A software requirement specification (SRS) includes information about all the functional and non-functional requirements for a given piece of software. The SRS serves as the main point of reference for the software development team who’ll build the software product, as well as for all other involved stakeholders.
What Are the Components of a Software Requirement Specification (SRS)?
- Product Description
- Software Requirements
- External Interface Requirements
- Non-Functional Requirements
Do We Need Software Requirement Specification?
Yes because an SRS acts as the single source of truth for the lifecycle of the software. The SRS will contain information about all the software components that make up the product or deliverable. The SRS describes those components in detail so the reader can understand what the software does functionally as well as how, and for what purpose, it’s been developed. Finally, the SRS will contain sections that describe the target non-functional behavior of the software product, which include performance and security.
Why Is a Software Requirement Specification Important?
Having a solid SRS is of massive importance to software projects. This documentation brings everyone involved to the same shared understanding about the project’s purpose and scope. This documentation helps avoid misalignment between development teams so everyone understands the software’s function, how it should behave and for what users it is intended.
Through the SRS, teams gain a common understanding of the project’s deliverable early on, which creates time for clarification and discussion that otherwise only happens later (during the actual development phase). This means teams are more likely to deliver a software product that fits the original scope and functionality as set forth in the SRS, and that are in line with user, customer and stakeholder expectations.
How to Write Software Requirement Specification
Writing an SRS is just as important as making sure all relevant participants in the project actually review the document and approve it before kicking off the build phase of the project. Here’s how to structure your own SRS.
This section presents the purpose of the document, any specific conventions around language used and definitions of specific terms (such as acronyms or references to other supporting documents), the document’s intended audience and finally, the specific scope of the software project.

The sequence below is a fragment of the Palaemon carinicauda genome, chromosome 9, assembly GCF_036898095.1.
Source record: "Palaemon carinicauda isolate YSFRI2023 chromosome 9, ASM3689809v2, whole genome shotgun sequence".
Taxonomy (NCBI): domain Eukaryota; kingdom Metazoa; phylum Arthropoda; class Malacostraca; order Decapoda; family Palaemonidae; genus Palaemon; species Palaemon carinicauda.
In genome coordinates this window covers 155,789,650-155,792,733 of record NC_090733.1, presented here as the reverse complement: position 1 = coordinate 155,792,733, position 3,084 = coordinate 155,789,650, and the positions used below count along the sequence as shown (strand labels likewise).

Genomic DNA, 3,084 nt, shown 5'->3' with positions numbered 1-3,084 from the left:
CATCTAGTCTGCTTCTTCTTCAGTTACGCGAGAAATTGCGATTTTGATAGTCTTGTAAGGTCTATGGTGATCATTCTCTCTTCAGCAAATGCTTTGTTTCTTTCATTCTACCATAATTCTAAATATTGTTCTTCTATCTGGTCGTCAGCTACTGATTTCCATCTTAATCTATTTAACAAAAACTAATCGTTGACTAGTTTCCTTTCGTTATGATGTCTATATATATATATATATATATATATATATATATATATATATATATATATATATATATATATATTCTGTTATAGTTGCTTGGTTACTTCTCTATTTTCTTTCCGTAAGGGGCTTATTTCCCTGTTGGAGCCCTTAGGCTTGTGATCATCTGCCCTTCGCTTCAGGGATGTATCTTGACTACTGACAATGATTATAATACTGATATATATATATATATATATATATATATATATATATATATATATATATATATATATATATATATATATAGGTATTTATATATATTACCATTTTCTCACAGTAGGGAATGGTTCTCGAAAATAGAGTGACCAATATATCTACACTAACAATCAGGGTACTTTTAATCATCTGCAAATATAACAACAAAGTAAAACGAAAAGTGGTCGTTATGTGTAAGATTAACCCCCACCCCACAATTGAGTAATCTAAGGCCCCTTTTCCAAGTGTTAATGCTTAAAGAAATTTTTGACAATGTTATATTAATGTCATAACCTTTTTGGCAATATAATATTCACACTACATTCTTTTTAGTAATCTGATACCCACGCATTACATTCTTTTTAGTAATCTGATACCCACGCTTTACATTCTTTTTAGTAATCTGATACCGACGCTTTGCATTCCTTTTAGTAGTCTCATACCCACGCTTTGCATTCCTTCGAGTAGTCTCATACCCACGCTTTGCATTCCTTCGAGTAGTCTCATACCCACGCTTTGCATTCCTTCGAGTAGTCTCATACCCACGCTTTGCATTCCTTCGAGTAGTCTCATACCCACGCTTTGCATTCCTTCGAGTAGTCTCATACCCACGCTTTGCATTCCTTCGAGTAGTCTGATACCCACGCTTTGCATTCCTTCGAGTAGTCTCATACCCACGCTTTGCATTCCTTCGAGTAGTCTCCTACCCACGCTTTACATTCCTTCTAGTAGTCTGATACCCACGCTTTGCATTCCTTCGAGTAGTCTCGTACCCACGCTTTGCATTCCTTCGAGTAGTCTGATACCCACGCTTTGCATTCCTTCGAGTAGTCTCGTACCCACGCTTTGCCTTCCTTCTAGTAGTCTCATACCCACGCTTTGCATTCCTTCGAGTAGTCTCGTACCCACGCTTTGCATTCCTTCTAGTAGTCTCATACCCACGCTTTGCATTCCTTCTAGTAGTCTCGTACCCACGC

This section outlines the high-level context that motivates the software product’s development, including a summary of its main features and functionality. A very important component of the product description is an explanation of the product’s intended user, what processes developers will use to accomplish their goal and for which type of environment this product is most well suited (business, customer, industry and so forth). The product descriptions will also contain any external dependency by which the product’s development will be affected.
The meat of the document, the software requirements section, describes in detail how the software will behave and the functionality it offers the user.
For example, a functional requirement may state a user will be able to upload videos using the user interface.
Detailed requirement information is usually laid out in the document as a written list of requirements broken down by key topic areas that are specific to the product. For example, gaming software may have functional requirements specific to players and the surrounding environment. Otherwise, you might have an external attachment to a requirements template wherein this template is a simple file that contains a granular list, or table, of requirements with key information (description of the requirement, who it’s for, which version of the product it refers to and more).
Both options are a valid way of building out this section.
External Interface Requirements
This section contains a description of how the user interacts with the software product through its interface, as well as a description of the hardware necessary to support that interface.
In addition, this section usually features a description of how the software will communicate with other software using the various available communication standards. For example, you might have descriptions of compatible message formats (such as audio or visual) as well as standards for the data size the product can send or receive by way of a specific user action.
This section speaks to the software’s target behavior considering performance, security, safety and quality. Questions this section may answer include:
- Performance: How fast do users receive results upon executing a certain action?
- Security: How will the software manage data privacy?
- Safety: Is there any potential harm the product may create and what guardrails exist to protect the user, the company and (potentially) the public at large?
- Quality: How reliable is the product?